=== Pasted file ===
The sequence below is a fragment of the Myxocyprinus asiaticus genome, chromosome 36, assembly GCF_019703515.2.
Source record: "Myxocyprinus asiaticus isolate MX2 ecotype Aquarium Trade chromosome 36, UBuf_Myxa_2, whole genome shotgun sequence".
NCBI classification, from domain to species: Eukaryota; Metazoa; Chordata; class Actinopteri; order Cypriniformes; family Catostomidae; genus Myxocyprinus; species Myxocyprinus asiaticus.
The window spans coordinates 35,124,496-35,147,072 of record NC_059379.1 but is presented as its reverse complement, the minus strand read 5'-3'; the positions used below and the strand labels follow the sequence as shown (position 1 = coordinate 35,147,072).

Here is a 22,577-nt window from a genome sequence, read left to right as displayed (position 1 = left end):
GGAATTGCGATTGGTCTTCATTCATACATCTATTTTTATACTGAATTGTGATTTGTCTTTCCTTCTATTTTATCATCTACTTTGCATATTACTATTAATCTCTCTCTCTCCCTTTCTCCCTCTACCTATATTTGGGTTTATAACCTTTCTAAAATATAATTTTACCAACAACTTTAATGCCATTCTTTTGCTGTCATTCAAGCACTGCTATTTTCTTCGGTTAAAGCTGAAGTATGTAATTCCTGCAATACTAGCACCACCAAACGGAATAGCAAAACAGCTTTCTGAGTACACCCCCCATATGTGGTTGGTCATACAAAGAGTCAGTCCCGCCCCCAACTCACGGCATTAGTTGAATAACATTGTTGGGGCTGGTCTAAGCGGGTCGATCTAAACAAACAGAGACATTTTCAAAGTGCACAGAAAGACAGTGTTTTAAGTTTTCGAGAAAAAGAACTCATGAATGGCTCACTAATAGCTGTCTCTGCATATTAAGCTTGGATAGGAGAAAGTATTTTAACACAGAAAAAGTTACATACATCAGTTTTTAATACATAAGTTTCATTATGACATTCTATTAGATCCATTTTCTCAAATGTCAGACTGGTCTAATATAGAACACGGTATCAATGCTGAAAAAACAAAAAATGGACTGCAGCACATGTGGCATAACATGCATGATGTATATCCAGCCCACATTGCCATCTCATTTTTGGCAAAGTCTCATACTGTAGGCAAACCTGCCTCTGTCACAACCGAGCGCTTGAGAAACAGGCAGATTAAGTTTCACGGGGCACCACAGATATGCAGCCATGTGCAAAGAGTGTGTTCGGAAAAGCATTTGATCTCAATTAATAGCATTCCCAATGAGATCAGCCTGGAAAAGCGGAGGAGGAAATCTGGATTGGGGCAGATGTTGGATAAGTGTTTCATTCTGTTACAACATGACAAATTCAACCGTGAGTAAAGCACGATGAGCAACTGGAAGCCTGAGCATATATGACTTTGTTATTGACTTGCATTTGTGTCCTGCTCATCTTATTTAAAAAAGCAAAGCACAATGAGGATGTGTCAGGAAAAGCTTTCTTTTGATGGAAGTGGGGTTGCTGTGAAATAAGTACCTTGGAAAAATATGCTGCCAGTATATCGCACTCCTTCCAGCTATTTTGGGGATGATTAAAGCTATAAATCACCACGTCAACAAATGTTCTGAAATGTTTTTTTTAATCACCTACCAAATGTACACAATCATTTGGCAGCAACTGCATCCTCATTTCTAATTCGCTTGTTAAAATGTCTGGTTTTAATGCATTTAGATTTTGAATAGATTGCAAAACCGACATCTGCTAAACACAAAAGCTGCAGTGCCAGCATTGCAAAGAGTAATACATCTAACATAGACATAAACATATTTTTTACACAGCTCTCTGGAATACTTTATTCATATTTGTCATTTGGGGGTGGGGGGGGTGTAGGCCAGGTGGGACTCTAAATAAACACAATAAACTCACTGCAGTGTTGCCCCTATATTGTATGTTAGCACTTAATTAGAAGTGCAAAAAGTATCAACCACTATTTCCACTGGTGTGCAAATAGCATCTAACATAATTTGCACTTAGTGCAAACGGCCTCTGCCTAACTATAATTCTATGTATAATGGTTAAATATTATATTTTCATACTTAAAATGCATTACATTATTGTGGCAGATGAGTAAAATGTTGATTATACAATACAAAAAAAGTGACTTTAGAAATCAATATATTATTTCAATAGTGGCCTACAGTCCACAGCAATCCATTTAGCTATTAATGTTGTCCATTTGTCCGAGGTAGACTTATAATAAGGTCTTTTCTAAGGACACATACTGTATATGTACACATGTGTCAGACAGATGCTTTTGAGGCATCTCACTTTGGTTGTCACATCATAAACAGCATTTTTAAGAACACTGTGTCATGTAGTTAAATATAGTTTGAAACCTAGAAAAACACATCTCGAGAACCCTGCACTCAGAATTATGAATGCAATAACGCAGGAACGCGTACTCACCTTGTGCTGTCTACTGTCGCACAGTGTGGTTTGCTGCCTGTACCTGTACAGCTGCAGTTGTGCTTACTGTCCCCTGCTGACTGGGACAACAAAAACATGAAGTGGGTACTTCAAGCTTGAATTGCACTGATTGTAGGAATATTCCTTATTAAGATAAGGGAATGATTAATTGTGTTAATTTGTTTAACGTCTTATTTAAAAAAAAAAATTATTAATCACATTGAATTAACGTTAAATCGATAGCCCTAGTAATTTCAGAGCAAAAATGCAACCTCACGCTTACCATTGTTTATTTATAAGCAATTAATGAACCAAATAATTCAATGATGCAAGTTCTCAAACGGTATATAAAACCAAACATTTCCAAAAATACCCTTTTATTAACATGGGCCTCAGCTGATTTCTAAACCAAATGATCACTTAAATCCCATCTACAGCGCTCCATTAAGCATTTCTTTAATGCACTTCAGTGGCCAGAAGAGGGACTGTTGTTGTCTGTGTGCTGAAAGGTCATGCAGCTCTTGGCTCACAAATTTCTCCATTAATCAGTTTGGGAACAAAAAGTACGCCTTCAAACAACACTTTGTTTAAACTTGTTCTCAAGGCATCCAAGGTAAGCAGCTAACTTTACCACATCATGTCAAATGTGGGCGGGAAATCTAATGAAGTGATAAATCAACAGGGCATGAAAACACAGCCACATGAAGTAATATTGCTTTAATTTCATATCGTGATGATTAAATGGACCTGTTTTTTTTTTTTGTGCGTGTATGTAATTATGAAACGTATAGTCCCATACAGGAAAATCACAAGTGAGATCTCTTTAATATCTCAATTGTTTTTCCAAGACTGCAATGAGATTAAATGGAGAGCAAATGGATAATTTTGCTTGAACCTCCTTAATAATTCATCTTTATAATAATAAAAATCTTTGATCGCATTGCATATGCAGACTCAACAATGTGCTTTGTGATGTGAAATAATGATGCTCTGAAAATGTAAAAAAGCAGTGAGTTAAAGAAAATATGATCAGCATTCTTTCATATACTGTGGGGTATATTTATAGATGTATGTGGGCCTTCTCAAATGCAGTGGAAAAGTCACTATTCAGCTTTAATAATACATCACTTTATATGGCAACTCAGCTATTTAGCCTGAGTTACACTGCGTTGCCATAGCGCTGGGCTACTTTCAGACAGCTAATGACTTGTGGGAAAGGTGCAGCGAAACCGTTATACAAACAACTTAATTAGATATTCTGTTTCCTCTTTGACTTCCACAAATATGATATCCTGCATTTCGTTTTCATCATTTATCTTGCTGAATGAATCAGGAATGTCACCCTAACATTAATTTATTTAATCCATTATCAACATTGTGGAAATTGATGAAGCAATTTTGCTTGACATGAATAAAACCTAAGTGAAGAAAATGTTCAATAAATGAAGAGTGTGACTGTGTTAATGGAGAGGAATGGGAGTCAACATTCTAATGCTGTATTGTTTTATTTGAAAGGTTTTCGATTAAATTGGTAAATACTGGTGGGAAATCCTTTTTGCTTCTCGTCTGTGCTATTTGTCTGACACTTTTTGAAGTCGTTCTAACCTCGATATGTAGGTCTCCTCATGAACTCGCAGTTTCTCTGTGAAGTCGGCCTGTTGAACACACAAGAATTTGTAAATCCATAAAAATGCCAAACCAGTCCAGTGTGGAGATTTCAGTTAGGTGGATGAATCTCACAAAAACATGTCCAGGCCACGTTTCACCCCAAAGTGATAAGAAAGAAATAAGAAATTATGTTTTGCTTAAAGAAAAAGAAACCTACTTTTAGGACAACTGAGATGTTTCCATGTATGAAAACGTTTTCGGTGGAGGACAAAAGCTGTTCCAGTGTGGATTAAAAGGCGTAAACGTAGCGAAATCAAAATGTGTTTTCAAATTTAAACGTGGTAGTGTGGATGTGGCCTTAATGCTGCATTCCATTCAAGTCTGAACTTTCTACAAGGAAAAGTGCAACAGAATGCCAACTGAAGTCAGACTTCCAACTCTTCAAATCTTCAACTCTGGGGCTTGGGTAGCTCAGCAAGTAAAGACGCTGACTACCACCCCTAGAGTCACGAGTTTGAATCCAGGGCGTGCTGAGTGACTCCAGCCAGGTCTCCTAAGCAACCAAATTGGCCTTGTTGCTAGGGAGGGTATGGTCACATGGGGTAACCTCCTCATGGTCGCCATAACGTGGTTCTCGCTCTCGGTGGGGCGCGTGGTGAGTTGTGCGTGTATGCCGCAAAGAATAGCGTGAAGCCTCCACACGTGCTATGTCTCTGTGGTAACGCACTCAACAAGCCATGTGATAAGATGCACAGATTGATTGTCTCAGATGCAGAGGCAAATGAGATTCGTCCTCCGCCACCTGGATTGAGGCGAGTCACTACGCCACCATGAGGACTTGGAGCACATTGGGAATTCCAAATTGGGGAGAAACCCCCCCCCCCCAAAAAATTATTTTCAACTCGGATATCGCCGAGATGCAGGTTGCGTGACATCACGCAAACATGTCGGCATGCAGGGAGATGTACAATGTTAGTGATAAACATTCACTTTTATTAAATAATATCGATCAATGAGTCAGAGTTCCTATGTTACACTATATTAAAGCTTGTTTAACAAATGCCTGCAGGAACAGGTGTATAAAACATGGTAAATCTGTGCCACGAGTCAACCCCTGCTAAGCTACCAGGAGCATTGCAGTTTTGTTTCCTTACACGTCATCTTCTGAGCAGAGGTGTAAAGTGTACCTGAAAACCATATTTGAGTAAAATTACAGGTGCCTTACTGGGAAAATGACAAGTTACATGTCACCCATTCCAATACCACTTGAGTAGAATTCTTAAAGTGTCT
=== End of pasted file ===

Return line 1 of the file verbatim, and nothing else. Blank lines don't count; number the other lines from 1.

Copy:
The sequence below is a fragment of the Myxocyprinus asiaticus genome, chromosome 36, assembly GCF_019703515.2.